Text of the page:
Denial of Scientifically Based Medicine Poses Danger to Public Health


Until relatively recently, countless Americans had the experience of looking at members of fringe religious groups who refused life-saving medical care in favor of prayer and other superstitious healing rituals and shaking their heads in disbelief or disgust. Reactions like these were by no means limited to atheists; they were shared by plenty of mainstream Christians. The COVID-19 pandemic has changed this phenomenon in at least one important way: the denial of scientifically based medicine is no longer restricted to the fringes or solely linked to religious belief. I suspect that it now has far more to do with which of the two main political parties one supports and where one gets one's news.

While I realize that relatively few Americans seem to be interested in how people living in other parts of the world perceive us, it is clear that our failure to take COVID-19 seriously is a source of puzzlement. Understandably, some have been asking, "What the F--k Is the Matter With These People?" It is a good question and not one that is easy to answer. In a word, I'd say that one important part of the answer is propaganda. It cannot be a coincidence that the portion of our population that gets its news from Fox News has very different attitudes toward vaccination than those who do not. Our vaccination numbers are wildly different between political parties, and they reflect what one would expect given that one party has long embraced hostility to science.

The good news is that some states have done a good job of getting their citizens vaccinated. The bad news is that those that haven't are showing so little progress and such great denial about our return to work that they are now posing a serious problem to the country as a whole. First, there is the question of our children younger than 12. We still don't have a viable vaccine option for them. While it does appear that COVID-19 is less serious for healthy young children, not all young children are healthy. It isn't clear what options parents of such children are going to have as Republican governors force an unsafe return to school as the delta variant spikes. Second, there are still adults who cannot be vaccinated due to a variety of health-related issues. Little has changed for them except that we appear to have a more serious form of the illness against which they cannot be protected. They are one of the reasons I am still wearing a mask, but I do not have much company here in Mississippi. Third, there is the broader issue of even worse variants being more likely until vaccination rates are high enough to eradicate COVID-19. Of course, this is a global concern that even a 100% vaccinate rate limited to the U.S. could not solve.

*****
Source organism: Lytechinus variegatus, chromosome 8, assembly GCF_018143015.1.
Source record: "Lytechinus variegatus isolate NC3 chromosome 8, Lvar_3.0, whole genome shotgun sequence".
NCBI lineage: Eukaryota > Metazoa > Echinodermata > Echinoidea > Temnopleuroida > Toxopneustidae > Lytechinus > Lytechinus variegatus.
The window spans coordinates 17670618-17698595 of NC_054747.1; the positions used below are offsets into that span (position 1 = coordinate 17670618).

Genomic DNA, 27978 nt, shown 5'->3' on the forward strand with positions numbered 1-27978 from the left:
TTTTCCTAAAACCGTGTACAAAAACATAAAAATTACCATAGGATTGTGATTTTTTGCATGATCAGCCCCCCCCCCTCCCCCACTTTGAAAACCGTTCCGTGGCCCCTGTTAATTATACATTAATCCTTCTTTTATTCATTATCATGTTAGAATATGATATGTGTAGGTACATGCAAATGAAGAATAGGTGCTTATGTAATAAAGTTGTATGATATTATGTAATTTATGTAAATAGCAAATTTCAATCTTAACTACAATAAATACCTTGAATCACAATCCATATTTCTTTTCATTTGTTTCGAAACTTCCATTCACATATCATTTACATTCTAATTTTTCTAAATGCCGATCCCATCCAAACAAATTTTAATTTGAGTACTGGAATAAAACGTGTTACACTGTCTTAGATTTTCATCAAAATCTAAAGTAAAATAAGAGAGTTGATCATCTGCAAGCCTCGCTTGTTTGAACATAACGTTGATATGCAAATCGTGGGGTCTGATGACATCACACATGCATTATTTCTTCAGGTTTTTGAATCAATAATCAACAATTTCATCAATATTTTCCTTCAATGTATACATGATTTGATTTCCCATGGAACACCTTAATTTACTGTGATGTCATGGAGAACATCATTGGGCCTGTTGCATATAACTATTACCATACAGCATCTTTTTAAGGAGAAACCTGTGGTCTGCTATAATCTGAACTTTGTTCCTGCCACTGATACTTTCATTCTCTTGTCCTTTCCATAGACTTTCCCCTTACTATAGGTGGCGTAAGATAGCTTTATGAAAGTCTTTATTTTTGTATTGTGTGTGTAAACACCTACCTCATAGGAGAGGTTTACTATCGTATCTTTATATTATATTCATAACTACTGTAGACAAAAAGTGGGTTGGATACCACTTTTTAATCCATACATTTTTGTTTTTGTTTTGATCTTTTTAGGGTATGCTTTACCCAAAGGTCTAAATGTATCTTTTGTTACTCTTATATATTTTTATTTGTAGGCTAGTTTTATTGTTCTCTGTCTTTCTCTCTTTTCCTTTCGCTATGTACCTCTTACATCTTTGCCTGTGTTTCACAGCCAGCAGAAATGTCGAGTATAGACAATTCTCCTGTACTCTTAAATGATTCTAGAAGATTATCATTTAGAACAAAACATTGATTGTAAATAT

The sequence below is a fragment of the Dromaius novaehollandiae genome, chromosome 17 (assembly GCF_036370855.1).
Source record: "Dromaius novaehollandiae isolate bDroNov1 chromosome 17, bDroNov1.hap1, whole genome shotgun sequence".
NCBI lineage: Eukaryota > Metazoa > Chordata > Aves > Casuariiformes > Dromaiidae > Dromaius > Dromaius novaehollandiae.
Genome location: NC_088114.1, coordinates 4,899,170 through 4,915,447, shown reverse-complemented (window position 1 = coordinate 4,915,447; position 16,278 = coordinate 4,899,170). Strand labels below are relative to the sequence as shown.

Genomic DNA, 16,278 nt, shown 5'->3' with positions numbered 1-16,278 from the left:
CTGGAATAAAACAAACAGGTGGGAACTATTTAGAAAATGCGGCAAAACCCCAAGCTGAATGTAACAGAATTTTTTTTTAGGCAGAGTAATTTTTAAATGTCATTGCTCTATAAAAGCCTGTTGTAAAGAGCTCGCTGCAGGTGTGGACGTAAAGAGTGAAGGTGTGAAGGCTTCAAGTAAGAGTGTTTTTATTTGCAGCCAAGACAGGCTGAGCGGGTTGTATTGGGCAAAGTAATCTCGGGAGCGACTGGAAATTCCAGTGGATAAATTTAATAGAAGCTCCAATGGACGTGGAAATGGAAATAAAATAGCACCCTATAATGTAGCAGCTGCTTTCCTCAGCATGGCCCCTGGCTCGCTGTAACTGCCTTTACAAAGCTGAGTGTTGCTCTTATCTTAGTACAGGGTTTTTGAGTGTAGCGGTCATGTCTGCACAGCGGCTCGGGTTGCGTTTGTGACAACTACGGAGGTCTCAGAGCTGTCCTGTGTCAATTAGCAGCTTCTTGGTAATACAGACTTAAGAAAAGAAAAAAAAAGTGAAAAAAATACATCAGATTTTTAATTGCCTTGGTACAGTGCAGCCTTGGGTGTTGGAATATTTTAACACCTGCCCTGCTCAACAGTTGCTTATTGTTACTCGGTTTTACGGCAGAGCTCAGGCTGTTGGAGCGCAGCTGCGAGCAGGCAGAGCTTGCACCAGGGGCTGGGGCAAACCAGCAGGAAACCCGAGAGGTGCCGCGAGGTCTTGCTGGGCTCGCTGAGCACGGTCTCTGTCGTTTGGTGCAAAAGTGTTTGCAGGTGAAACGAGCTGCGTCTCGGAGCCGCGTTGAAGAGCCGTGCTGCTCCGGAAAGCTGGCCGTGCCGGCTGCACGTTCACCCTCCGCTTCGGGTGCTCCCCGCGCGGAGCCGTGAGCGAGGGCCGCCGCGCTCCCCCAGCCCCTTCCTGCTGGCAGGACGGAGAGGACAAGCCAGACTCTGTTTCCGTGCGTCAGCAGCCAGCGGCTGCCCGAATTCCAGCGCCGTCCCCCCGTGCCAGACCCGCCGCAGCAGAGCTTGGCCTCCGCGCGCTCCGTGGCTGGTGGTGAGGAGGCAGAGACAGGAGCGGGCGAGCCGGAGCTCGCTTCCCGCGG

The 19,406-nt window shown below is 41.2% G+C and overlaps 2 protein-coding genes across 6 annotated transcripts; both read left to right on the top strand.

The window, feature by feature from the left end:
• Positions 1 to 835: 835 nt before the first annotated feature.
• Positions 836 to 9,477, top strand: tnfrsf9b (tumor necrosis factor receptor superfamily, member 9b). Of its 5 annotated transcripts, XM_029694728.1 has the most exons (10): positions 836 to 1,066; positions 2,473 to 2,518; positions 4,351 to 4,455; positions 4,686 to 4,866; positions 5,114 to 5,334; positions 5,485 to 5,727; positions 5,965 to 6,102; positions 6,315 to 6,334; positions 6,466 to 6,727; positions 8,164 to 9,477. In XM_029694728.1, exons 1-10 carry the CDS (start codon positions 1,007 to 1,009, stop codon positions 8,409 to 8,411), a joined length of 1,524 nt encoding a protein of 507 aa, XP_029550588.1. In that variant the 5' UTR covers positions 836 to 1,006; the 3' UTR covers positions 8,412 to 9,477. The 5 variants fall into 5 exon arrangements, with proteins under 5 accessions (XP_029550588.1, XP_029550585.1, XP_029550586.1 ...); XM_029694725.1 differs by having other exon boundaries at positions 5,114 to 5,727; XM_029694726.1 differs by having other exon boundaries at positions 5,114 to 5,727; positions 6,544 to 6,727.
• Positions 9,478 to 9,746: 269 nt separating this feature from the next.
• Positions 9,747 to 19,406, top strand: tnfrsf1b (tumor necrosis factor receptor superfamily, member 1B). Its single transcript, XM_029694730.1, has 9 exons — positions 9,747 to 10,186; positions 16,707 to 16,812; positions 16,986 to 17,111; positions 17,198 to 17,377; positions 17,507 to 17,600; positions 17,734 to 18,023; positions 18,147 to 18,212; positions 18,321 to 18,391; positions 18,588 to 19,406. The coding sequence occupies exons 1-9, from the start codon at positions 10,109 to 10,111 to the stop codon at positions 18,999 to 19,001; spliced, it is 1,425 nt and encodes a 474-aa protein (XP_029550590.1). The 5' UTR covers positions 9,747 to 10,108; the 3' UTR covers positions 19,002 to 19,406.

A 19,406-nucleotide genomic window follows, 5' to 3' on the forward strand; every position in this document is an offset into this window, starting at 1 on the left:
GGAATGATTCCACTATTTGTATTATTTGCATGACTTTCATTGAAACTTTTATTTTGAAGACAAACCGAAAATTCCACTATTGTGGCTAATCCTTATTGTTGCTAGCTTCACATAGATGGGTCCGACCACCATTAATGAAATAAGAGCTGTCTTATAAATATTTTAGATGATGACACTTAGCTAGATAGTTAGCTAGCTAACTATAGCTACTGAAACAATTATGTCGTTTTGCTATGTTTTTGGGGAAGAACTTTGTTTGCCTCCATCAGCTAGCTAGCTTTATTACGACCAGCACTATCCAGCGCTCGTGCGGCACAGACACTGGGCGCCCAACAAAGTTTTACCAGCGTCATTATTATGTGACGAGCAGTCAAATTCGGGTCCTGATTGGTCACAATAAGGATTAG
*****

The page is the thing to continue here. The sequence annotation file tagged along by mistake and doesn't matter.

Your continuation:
I had hoped that people would embrace vaccination because it would be perceived as their ticket to a full "return to normal," something most said they wanted. What we have seen instead is that the "return to normal" started long before it was safe and will likely continue no matter what. Thus, there is not much of a connection between vaccination and normalcy in the minds of many who are hesitant to be vaccinated because they recognize that one is not dependent on the other. At least, they do not perceive their own vaccination status as having anything to do with which activities they can resume.

Assuming we have reached the point where everyone who wants to be vaccinated and is medically eligible has been able to do so (and I think we are probably close), it is time to begin the difficult task of persuading those opposed to vaccination to change their minds. We have quite a bit of science about persuasion that can be helpful here, but we will need to clear away an important obstacle if we plan to benefit from it: we will have to stop attacking those we are hoping to persuade. The more we attack, the more entrenched they become. If we are unwilling to treat them with respect, there is little reason to expect them to listen to us.